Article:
Board declared “structurally unsound” for mismanaging facilities

Placard

Notice posted on school board door.

Citizens declared the Regina Public School Board “structurally unsound” on April 30, based on the following points:

1. Failure to act on repeated recommendations regarding the upkeep of Ecole Connaught Community School.

Repairs described as “essential” in building inspection reports dating back at least until 2010 were repeatedly ignored.

2.  Failure to appropriately maintain school buildings, as prescribed in the Education Act.

The Education Act states school boards have a duty to “maintain school accommodation, equipment and facilities considered necessary and adequate for the educational programs.”

3.  Failure to “insure and keep insured” a school building, as stated in the Act.

Maintaining insurance is a prescribed duty in the Act. The board neglected our school to the point where, we are told, the insurer no longer wanted to provide insurance. There does not appear to have been any effort made to work with the insurer or to undertake needed repairs to meet insurance requirements. There is no evidence the insurer was made aware that there was a specific list of recommended repairs from the engineer

4. Failure to carry out a 2012 recommendation to develop a relocation plan for Connaught students.

A Stage One Facility Report of May 2012 stated that a relocation plan for students should be created concurrent with submitting the report to the Ministry. Asked in 2013 where the plan was, the board responded via the media that there was only an “extremely slim chance that students at Connaught will have to be re-located before the new school is completed but that decision is a long way off.” Within less than a year, the school faced imminent closure with no relocation plan in place.

5.  Failure to supply accurate, timely and complete information to the Ministry of Education and the public.

Recommended studies needed to determine actual renovation costs were not undertaken, compromising the accuracy of cost comparisons. The school community was regularly kept in the dark about crucial information and upcoming decisions. Public statements regarding the Ministry position on a renovation were not backed up by the written record or in conversations with Ministry staff.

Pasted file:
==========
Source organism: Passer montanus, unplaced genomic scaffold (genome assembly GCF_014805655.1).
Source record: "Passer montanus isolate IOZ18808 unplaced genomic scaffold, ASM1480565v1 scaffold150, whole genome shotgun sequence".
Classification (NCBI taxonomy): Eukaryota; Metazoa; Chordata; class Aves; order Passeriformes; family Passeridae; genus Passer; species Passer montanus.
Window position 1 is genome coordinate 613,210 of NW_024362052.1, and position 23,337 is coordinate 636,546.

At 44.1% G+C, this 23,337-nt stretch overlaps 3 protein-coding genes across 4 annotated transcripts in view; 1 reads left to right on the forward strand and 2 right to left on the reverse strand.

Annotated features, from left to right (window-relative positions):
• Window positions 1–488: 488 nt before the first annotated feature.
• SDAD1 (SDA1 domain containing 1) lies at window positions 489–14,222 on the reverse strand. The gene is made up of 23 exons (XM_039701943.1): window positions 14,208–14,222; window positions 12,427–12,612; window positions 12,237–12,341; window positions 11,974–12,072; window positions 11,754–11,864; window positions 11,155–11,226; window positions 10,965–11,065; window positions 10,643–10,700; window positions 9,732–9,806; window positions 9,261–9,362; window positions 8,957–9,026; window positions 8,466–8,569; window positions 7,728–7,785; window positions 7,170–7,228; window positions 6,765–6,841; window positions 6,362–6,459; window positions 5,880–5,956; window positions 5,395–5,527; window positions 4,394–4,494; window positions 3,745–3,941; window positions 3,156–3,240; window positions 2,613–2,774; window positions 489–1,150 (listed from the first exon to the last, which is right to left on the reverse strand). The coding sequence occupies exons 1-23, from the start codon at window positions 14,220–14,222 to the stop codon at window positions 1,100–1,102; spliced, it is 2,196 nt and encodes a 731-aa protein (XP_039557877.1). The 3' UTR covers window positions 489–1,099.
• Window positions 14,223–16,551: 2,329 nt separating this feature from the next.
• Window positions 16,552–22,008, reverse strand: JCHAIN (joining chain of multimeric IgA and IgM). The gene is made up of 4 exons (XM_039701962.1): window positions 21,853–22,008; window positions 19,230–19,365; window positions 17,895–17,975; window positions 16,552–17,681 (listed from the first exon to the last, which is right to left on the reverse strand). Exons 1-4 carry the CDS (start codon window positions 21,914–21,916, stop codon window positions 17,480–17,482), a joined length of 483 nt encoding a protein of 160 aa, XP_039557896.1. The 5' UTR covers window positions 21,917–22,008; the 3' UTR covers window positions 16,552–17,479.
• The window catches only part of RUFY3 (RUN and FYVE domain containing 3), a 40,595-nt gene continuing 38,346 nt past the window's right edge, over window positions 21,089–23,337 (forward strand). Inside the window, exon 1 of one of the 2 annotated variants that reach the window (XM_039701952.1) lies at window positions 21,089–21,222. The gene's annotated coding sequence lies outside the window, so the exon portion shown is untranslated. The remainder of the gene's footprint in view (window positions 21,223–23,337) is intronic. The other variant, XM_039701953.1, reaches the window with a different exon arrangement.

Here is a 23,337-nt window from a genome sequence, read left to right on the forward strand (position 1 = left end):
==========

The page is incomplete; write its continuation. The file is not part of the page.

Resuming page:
6. Failure to allow public access to Ecole Connaught Community School for the purpose of examining the building’s condition.

Community members offered to arrange and pay for specialists in older masonry building conservation to inspect the building and develop recommendations. The board refused entry to the building for structural testing to be carried out.

 7.  Failure to respect the cultural rights of citizens.

Canada is signatory to an international declaration of the UN agency ICOMOS, affirming the right to “wise and and appropriate use of heritage” and “the right to participate in decisions affecting heritage.” Signed in Stockholm in 1998, the declaration affirms, “These rights assume the need to recognize, appreciate and maintain heritage, and to improve and respect a framework for action.”

8. Denial of the right of Wascana School-area children to attend a school and access French Immersion in their community.

French Immersion was moved out of Wascana in 2008, and the building has been left to deteriorate to a deplorable state, although children are still attending the school. Now $1.1 million is allocated to repair the school for accommodating bussed-in Connaught students in English and French – but the board has stated local children will not be allowed to attend their revamped neighbourhood school.

9. Repeated failure to duly and fairly consult with community members on the future of their school.

While meetings have been held, outcomes appear pre-determined. Comments at community meetings are not accurately recorded and quantified, and appear to hold no discernable role in decision-making. Consultations are managed and reported on by facilitators who hold high stakes in the outcomes, rather than objective third parties.

 

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